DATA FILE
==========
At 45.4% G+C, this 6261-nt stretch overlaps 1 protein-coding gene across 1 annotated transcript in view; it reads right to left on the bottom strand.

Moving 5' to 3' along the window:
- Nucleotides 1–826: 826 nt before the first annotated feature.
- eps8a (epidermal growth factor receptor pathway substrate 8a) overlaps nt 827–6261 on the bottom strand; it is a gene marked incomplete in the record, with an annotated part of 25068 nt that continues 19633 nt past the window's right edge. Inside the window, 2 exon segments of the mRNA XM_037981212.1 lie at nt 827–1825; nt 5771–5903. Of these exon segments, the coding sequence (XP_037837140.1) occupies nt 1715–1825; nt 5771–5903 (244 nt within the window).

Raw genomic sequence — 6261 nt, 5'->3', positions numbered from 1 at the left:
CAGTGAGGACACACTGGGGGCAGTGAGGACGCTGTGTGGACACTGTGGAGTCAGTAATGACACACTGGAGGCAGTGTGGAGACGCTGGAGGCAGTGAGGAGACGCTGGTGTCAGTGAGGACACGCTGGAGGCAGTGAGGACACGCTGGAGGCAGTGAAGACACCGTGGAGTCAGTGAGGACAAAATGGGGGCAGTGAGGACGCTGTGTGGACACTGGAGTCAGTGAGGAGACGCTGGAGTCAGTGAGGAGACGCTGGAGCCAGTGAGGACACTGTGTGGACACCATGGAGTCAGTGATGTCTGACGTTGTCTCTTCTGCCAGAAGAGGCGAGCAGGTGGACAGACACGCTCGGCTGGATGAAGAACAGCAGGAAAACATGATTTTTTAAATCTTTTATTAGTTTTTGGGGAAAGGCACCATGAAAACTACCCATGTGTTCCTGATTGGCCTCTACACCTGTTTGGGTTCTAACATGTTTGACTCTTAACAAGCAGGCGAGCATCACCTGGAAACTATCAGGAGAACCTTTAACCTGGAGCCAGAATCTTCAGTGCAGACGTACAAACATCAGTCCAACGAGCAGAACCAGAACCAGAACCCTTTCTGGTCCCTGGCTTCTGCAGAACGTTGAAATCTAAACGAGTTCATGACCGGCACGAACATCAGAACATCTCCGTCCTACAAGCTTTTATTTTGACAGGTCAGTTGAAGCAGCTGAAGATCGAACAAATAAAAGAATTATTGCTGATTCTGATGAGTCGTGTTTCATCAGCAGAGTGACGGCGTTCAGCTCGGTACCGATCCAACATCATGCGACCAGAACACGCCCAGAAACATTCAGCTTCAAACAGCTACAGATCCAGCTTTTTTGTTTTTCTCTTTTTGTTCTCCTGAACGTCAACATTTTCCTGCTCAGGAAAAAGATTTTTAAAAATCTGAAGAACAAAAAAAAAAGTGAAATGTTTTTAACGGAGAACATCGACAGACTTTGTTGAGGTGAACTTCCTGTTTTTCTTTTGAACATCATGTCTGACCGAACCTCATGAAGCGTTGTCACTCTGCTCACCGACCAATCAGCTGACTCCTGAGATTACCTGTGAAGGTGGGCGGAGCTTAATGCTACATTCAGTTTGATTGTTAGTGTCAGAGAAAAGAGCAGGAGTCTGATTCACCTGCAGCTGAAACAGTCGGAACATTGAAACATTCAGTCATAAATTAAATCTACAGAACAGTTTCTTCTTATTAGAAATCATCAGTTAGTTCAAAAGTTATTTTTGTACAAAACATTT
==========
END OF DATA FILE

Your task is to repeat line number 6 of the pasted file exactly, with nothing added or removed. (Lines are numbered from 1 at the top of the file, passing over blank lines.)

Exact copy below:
CAGTGAGGACACACTGGGGGCAGTGAGGACGCTGTGTGGACACTGTGGAGTCAGTAATGACACACTGGAGGCAGTGTGGAGACGCTGGAGGCAGTGAGGAGACGCTGGTGTCAGTGAGGACACGCTGGAGGCAGTGAGGACACGCTGGAGGCAGTGAAGACACCGTGGAGTCAGTGAGGACAAAATGGGGGCAGTGAGGACGCTGTGTGGACACTGGAGTCAGTGAGGAGACGCTGGAGTCAGTGAGGAGACGCTGGAGCCAGTGAGGACACTGTGTGGACACCATGGAGTCAGTGATGTCTGACGTTGTCTCTTCTGCCAGAAGAGGCGAGCAGGTGGACAGACACGCTCGGCTGGATGAAGAACAGCAGGAAAACATGATTTTTTAAATCTTTTATTAGTTTTTGGGGAAAGGCACCATGAAAACTACCCATGTGTTCCTGATTGGCCTCTACACCTGTTTGGGTTCTAACATGTTTGACTCTTAACAAGCAGGCGAGCATCACCTGGAAACTATCAGGAGAACCTTTAACCTGGAGCCAGAATCTTCAGTGCAGACGTACAAACATCAGTCCAACGAGCAGAACCAGAACCAGAACCCTTTCTGGTCCCTGGCTTCTGCAGAACGTTGAAATCTAAACGAGTTCATGACCGGCACGAACATCAGAACATCTCCGTCCTACAAGCTTTTATTTTGACAGGTCAGTTGAAGCAGCTGAAGATCGAACAAATAAAAGAATTATTGCTGATTCTGATGAGTCGTGTTTCATCAGCAGAGTGACGGCGTTCAGCTCGGTACCGATCCAACATCATGCGACCAGAACACGCCCAGAAACATTCAGCTTCAAACAGCTACAGATCCAGCTTTTTTGTTTTTCTCTTTTTGTTCTCCTGAACGTCAACATTTTCCTGCTCAGGAAAAAGATTTTTAAAAATCTGAAGAACAAAAAAAAAAGTGAAATGTTTTTAACGGAGAACATCGACAGACTTTGTTGAGGTGAACTTCCTGTTTTTCTTTTGAACATCATGTCTGACCGAACCTCATGAAGCGTTGTCACTCTGCTCACCGACCAATCAGCTGACTCCTGAGATTACCTGTGAAGGTGGGCGGAGCTTAATGCTACATTCAGTTTGATTGTTAGTGTCAGAGAAAAGAGCAGGAGTCTGATTCACCTGCAGCTGAAACAGTCGGAACATTGAAACATTCAGTCATAAATTAAATCTACAGAACAGTTTCTTCTTATTAGAAATCATCAGTTAGTTCAAAAGTTATTTTTGTACAAAACATTT